On 9 September 2010 the Report “TEEB for Local and Regional Policy Makers” was launched. The new report, entitled TEEB for Local and Regional Policy Makers, prepared by The Economics of Ecosystems and Biodiversity (TEEB) initiative hosted and supported by the United Nations Environment Programme, highlights how much cities depend on nature, and illustrates how ecosystem services can provide cost-effective solutions to municipal services.
By integrating satellite mapping, airborne-laser technology, and ground-based plot surveys, scientists from the Carnegie Institution’s Department of Global Ecology, with colleagues from the World Wildlife Fund and in coordination with the Peruvian Ministry of the Environment (MINAM), have revealed the first high-resolution maps of carbon locked up in tropical forest vegetation and emitted by land-use practices. These new maps pave the way for accurate monitoring of carbon storage and emissions for the proposed United Nations initiative on Reduced Emissions from Deforestation and Degradation (REDD). The study is published in the September 6, 2010, early edition of the Proceedings of the National Academy of Sciences.
On 30 August 2010, the InterAcademy Council has released its report “Climate Change Assessments - Review of the Processes and Procedures of the IPCC”. The review committee states that the process to produce the periodic assessment reports has been successful overall. However, it recommends fundamentally reforming the IPCC management structure and strengthening its procedures.
The business community too is increasingly recognising that the Earth's natural resources represent economic value, business possibilities and opportunities for profit. Worldwide, the costs of biodiversity loss amount to many trillions of dollars and thus have a growing influence on markets and consumers: 60 percent of consumers in America and Europe and more than 90 percent of consumers in Brazil are aware of the problem of biodiversity loss. More than 80 percent of consumers throughout the world said they would no longer buy products from companies whose business plans neglect ecological and social considerations. These are the findings of the recent TEEB for Business Report which was presented on 13 July 2010 at a conference in London. The TEEB experts conclude that companies can only meet today's market requirements if they integrate sustainable biodiversity management into their corporate strategy.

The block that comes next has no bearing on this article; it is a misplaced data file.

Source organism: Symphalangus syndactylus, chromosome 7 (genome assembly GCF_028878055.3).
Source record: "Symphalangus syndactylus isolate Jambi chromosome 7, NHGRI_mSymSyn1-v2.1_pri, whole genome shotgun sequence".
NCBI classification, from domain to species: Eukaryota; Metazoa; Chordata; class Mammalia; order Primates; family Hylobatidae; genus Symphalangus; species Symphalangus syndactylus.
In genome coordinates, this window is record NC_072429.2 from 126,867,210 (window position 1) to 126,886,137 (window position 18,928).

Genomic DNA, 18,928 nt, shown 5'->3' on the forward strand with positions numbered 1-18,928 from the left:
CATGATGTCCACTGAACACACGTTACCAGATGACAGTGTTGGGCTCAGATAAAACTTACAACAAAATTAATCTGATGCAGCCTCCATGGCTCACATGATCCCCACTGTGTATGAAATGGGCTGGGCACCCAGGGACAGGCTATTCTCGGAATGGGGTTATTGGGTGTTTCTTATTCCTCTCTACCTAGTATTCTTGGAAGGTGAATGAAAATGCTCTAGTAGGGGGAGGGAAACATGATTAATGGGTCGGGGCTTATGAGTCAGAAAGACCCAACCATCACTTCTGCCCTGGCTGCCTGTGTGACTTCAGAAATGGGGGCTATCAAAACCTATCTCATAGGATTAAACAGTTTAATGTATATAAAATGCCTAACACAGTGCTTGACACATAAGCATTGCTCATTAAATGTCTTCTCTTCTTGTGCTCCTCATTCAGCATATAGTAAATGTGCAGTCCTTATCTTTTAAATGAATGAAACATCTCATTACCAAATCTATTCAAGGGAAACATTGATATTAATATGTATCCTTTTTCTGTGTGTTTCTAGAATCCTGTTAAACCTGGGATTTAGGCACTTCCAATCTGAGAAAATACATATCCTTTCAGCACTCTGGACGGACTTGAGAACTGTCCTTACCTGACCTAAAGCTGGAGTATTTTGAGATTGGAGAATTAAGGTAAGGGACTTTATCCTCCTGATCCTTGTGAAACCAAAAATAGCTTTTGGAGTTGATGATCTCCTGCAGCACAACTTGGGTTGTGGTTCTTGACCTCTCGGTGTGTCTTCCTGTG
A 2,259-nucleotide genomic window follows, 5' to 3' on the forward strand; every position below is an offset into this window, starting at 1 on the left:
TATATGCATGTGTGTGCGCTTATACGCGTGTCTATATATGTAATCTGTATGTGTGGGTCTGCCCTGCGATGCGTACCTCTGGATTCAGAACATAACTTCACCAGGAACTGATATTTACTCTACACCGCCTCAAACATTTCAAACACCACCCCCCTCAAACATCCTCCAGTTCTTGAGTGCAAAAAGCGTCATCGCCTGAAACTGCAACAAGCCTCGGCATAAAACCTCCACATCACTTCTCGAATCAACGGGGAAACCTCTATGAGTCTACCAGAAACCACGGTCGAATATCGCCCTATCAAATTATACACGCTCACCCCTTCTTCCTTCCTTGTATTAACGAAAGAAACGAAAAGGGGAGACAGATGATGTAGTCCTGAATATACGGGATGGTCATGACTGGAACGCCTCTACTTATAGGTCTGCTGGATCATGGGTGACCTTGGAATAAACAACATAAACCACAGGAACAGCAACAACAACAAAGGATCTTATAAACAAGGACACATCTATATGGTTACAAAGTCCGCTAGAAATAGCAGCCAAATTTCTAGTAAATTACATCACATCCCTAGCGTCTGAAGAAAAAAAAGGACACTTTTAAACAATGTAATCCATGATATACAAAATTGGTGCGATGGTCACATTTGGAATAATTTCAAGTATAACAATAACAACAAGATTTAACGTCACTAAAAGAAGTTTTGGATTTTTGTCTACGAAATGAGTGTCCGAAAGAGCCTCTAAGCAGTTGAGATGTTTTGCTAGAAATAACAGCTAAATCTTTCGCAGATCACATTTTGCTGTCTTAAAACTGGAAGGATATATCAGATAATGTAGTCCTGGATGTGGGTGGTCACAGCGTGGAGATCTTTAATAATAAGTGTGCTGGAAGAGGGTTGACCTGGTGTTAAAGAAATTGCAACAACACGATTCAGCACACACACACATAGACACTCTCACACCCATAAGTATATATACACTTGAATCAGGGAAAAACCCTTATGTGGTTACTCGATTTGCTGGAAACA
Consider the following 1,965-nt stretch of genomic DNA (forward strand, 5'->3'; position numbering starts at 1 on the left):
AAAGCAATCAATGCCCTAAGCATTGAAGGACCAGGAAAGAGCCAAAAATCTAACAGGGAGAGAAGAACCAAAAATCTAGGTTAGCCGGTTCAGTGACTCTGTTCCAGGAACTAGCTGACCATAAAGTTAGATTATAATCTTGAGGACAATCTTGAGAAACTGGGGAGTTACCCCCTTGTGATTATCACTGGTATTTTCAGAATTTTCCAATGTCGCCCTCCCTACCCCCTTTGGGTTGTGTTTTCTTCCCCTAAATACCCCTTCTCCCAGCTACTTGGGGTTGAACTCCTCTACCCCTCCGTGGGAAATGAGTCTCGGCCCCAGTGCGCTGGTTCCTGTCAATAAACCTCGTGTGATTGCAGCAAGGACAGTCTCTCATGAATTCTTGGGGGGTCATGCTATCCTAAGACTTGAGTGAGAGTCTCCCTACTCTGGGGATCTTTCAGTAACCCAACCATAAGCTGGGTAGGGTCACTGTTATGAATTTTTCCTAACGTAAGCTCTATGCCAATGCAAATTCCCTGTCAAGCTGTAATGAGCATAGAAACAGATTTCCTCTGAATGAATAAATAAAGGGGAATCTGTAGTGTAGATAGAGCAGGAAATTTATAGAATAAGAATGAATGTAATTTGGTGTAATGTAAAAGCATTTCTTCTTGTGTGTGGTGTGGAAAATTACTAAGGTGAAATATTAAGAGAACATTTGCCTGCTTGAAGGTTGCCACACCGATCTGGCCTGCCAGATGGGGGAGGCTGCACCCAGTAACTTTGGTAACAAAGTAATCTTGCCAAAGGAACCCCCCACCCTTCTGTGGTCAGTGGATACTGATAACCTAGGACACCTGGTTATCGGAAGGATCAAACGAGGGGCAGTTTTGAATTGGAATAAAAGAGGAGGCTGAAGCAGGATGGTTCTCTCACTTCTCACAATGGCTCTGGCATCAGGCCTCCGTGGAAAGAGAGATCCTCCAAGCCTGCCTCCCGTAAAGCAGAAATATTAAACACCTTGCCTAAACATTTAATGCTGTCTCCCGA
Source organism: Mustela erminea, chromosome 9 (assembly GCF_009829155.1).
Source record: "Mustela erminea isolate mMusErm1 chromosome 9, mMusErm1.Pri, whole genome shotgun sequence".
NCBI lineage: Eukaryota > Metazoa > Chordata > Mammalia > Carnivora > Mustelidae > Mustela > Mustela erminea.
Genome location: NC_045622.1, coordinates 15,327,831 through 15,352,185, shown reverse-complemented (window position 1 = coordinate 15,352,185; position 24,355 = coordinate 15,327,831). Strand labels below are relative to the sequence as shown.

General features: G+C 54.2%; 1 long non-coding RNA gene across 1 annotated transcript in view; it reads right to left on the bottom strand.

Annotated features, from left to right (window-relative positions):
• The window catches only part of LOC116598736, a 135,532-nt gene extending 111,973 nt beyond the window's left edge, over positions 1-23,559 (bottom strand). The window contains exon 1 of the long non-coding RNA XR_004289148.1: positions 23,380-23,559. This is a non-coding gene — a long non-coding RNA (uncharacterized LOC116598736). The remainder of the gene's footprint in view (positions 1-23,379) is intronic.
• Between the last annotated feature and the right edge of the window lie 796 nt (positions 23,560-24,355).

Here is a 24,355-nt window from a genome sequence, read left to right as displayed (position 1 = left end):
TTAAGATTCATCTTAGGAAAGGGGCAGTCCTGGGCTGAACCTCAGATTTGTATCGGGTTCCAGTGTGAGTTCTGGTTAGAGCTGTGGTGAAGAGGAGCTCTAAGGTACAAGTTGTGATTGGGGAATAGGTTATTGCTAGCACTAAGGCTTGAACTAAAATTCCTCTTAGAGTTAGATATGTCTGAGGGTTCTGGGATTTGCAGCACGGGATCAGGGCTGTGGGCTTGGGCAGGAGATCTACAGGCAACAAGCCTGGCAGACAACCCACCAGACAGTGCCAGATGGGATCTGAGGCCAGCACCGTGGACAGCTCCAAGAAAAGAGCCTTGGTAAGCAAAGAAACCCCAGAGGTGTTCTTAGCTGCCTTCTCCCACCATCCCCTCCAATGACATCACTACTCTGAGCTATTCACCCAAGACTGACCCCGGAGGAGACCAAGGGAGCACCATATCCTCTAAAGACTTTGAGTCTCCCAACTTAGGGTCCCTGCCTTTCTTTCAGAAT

On 8 July 2010 a new report was published by environmental group EEB, Europe’s largest federation of environmental citizens’ organisations. The report, “10 years of Water Framework Directive: a toothless tiger?” reveals that European governments are doing very little to protect and restore Europe’s waters. Based on eight river management plans around Europe, it was discovered that despite eight years of preparation and planning there appears to be little improvement forecast in the coming years. The findings revealed River Basin Management Plans - national plans for protecting and improving water - are showing little or minimal success. Indeed, many of the plans delay any improvements until 2027, suggesting a widespread abuse of the exemptions the law provides.
On 7 July 2010 the president of the UBA, Jochen Flasbarth, inaugurated the new biocide information portal (www.biozid.info)in Berlin.
Only 30 eastern North Pacific right whales are left on the planet, making it the world’s smallest population of whales, according to a paper published in the Royal Society Biology Letters on 30 June 2010. Paul Wade, a research biologist at the National Marine Mammal Laboratory at the Alaska Fisheries Science Center, and his colleagues used several different methods, including DNA analysis and photo-identification surveys, to count the eastern North Pacific right whales. The estimates all came to very similar conclusions, all pointing to around 30.